Mark Pody Takes Vanderbilt Police Bill (HB1150) Off Notice

Mark Pody Takes Vanderbilt Police Bill (HB1150) Off Notice

 (LEBANON, TN) – After much debate and input from constituents, State Representative Mark Pody (R- Lebanon) has taken HB­­1150 off notice in the House.  The intent of this legislation was to protect students against discrimination on the basis of religion.  Private institutions enjoy special privileges granted to them by the state.  Some receive millions of taxpayer dollars and they have been granted full police powers from the State of Tennessee. This would seem to make them state actors rather than merely private institutions.  With these state granted privileges should come a higher level of accountability and scrutiny. Based on the evidence, Rep Pody believes Vanderbilt University’s “all-comers policy” is a violation  of the Tennessee Constitution, Article 1 section 3 concerning religious freedom.

 Rep. Pody has been working diligently on this bill to ensure that it does not exceed the State’s authority.  He has consulted with many people, including Speaker Beth Harwell, who have pointed out potential issues with this legislation in its current form. This resulted in a consultation with the State’s Attorney General.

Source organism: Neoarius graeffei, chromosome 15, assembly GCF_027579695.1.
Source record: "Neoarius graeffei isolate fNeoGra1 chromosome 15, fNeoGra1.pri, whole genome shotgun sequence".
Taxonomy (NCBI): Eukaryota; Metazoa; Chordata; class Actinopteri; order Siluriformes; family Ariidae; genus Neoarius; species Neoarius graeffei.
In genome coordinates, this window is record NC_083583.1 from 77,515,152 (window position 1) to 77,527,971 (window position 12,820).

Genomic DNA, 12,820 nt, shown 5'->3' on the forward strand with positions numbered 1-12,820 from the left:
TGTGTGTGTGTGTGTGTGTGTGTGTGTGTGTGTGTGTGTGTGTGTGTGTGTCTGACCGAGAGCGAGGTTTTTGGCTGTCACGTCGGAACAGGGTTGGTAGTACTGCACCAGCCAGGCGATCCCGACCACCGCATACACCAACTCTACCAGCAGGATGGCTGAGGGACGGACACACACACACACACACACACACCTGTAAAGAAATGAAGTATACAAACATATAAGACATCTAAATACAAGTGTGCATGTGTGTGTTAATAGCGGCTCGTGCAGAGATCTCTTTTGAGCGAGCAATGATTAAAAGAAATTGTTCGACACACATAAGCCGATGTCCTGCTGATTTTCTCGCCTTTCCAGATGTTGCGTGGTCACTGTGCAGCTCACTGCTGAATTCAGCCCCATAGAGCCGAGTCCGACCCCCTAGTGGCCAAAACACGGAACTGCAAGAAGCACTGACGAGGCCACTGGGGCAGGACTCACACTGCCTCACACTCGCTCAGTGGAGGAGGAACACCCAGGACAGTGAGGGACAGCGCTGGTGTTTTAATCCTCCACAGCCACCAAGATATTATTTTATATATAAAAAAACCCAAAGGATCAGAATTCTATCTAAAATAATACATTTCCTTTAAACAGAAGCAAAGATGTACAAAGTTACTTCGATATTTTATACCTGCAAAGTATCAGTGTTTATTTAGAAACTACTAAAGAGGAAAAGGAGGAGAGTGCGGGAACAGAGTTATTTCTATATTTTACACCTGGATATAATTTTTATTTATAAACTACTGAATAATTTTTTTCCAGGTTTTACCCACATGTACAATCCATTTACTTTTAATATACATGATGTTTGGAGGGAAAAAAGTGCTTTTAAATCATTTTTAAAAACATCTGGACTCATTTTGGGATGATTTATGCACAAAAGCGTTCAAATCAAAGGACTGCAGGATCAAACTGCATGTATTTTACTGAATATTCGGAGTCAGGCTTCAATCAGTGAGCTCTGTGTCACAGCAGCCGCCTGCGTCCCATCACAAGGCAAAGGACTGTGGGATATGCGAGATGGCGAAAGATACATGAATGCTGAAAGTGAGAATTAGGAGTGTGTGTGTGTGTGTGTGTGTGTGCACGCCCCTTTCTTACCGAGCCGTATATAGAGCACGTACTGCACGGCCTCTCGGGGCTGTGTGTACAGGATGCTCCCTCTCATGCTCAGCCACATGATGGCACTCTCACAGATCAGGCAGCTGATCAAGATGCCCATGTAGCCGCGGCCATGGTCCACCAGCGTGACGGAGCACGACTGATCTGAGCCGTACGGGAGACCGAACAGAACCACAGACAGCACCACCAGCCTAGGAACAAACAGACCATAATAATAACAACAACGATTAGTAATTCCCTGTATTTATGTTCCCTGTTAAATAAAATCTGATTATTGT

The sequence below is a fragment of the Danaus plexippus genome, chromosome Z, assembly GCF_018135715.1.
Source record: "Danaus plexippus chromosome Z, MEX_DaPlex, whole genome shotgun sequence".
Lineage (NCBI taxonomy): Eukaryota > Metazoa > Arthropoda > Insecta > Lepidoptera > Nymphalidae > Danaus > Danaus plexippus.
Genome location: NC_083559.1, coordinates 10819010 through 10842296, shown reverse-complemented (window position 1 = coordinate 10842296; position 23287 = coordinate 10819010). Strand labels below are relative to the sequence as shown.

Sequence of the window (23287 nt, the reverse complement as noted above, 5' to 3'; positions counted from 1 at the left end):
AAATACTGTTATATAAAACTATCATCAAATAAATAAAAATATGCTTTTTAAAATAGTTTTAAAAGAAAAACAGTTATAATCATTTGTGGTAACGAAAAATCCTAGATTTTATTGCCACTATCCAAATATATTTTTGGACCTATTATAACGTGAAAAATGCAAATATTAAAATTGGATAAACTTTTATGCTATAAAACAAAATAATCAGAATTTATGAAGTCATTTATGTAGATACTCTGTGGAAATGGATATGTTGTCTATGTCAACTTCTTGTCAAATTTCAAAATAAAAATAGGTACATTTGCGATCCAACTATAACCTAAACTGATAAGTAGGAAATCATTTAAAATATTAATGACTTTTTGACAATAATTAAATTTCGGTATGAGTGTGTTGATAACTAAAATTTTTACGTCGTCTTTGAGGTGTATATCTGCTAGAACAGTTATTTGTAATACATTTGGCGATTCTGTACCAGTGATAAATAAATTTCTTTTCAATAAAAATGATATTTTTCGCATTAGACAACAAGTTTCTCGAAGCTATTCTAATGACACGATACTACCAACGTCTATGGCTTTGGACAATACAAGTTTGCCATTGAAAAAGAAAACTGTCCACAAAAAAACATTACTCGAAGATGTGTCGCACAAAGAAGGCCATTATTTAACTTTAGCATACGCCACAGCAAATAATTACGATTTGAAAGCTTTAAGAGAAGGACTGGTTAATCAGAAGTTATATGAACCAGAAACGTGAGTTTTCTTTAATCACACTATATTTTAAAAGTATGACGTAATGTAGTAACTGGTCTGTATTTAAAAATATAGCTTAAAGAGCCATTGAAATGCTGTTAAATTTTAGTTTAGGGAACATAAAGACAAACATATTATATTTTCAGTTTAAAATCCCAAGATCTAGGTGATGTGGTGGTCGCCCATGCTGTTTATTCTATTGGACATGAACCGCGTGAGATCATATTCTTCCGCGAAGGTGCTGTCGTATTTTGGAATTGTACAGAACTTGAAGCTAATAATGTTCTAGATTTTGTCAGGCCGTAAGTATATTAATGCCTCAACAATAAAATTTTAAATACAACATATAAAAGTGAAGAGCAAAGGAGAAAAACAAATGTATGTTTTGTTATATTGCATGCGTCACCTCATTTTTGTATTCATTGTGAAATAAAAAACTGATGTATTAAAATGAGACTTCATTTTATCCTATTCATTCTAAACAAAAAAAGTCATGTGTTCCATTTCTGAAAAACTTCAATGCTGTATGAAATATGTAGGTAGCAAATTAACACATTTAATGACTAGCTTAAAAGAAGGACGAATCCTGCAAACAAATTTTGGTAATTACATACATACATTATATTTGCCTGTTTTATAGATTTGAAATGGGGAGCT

The purpose of the bill was never to undermine Vanderbilt’s police force. The purpose was to ensure that institutions that discriminated against students and employees would not have special police powers.  The University would have a choice of ending its discrimination or see its police force’s authority returned to what most other private universities have been granted.  Nothing in this legislation was directed at the quality or professionalism of the Vanderbilt police force.

 Private Universities cannot operate without some oversight from the State Government.    Rep Mark Pody has plainly stated, “I want to be sure to stand up for our students’ religious rights without overstepping our state authority. At this point, I am still not satisfied with the “all-comers policy” at some private institutions.  However, it needs to be addressed in a different way. I am taking this bill off notice until a more appropriate solution can be found.”

 Students at the University should pursue multiple forms of redress.  A judicial option is certainly one of these.  The Legislature will continue to seek a resolution that will protect students from religious discrimination.  It should be treated just as diligently as racial and ethnic discrimination.